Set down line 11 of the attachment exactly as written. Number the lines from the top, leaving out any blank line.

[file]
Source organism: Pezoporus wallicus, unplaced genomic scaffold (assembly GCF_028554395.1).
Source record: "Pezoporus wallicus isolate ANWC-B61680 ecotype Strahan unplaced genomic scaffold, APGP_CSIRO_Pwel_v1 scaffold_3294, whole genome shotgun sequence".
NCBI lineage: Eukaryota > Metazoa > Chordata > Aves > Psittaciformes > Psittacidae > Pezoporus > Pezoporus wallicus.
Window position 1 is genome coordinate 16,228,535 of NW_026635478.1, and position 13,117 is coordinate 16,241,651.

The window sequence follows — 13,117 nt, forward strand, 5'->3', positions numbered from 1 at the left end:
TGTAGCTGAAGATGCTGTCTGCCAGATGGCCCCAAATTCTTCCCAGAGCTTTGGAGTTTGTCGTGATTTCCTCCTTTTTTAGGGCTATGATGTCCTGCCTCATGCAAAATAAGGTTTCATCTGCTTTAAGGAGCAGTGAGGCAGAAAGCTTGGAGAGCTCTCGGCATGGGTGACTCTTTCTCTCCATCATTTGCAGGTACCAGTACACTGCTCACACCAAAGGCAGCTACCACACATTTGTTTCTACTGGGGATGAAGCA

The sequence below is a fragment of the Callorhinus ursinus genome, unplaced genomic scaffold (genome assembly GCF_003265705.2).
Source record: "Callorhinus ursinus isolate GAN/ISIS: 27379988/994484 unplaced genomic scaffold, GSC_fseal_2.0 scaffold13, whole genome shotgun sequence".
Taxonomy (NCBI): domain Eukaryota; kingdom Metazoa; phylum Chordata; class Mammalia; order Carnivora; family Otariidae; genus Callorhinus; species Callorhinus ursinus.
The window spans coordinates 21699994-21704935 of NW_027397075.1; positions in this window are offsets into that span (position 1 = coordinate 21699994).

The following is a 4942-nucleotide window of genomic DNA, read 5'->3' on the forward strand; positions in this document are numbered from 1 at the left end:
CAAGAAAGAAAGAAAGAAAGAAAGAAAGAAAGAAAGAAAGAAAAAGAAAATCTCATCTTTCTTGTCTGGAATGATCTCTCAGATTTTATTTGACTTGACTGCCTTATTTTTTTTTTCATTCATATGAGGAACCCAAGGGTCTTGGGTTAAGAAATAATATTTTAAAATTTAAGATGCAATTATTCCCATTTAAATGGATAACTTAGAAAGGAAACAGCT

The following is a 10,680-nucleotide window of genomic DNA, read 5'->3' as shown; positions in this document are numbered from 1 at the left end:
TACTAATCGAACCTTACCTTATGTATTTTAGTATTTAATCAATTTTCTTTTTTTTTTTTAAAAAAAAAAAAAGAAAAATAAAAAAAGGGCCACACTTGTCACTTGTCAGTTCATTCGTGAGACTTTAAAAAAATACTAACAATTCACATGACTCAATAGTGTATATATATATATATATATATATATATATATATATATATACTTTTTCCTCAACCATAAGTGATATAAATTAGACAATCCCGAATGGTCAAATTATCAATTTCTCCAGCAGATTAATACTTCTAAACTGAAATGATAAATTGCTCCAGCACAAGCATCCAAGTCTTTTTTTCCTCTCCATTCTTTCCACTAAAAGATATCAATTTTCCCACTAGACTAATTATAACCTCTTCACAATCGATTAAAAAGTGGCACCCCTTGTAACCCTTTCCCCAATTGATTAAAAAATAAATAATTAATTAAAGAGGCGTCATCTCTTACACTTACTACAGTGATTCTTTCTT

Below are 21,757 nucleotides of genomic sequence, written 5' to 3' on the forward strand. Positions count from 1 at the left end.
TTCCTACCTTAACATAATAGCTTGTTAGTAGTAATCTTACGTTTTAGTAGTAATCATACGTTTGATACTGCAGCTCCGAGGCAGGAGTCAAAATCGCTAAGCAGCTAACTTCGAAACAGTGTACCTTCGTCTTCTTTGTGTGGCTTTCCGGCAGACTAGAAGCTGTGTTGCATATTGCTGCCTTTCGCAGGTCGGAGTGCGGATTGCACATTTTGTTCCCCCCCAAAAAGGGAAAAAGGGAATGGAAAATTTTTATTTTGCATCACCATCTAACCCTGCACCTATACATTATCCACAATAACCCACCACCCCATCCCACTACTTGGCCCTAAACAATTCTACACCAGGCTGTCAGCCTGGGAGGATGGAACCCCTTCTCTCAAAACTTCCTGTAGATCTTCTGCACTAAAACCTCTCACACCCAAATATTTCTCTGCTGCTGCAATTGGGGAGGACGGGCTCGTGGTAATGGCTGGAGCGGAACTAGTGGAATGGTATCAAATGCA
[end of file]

The following is a 4942-nucleotide window of genomic DNA, read 5'->3' on the forward strand; positions in this document are numbered from 1 at the left end: